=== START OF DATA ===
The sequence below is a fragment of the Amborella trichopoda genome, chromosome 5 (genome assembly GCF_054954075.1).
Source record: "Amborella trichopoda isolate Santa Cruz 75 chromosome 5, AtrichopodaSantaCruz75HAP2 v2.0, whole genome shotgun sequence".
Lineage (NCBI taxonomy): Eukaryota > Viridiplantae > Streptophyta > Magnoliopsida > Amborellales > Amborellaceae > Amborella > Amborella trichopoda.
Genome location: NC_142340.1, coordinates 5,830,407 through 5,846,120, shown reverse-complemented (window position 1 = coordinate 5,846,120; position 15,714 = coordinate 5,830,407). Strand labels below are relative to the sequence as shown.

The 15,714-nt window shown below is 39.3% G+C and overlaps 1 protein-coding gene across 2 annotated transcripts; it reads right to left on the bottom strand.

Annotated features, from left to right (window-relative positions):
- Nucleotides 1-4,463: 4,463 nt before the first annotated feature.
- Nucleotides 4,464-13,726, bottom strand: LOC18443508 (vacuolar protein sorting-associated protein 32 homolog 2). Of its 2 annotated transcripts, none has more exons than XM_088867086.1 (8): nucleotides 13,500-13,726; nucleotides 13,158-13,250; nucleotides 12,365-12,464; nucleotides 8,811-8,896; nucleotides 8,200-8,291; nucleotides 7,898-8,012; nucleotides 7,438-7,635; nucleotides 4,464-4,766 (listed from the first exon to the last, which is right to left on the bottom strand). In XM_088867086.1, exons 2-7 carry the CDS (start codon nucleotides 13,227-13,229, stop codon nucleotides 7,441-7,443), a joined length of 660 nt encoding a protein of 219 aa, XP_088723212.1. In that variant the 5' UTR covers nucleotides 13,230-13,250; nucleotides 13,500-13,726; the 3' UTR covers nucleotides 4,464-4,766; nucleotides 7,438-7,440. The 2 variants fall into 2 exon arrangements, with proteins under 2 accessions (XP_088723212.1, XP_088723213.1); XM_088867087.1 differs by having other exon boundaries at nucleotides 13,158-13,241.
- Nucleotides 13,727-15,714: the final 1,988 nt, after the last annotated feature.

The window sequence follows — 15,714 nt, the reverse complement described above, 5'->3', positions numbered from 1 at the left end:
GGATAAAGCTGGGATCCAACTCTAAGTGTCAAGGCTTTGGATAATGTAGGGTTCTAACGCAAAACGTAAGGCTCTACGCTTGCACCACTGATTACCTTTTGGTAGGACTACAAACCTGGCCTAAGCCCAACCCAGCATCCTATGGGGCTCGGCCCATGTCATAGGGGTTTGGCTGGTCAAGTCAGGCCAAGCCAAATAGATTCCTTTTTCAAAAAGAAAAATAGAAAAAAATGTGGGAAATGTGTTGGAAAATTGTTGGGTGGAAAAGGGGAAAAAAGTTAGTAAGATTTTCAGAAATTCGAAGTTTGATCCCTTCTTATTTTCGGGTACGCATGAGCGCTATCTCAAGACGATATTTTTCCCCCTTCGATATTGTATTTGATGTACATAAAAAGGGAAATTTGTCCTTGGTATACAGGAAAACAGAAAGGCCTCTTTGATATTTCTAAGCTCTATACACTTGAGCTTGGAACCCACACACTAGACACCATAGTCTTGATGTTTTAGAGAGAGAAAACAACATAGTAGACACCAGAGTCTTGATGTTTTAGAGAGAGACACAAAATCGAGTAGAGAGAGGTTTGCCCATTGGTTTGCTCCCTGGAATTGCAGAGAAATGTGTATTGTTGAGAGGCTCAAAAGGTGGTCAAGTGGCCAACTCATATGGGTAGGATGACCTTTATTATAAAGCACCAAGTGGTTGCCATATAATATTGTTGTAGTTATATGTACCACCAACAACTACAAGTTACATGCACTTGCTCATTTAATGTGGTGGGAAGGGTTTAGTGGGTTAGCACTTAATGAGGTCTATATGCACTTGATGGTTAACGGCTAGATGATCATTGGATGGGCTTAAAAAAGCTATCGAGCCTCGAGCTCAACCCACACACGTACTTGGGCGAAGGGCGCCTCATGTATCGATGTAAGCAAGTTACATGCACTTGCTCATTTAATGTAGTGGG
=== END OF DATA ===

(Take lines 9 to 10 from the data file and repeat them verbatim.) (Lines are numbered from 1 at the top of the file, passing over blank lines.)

- Nucleotides 13,727-15,714: the final 1,988 nt, after the last annotated feature.

The window sequence follows — 15,714 nt, the reverse complement described above, 5'->3', positions numbered from 1 at the left end: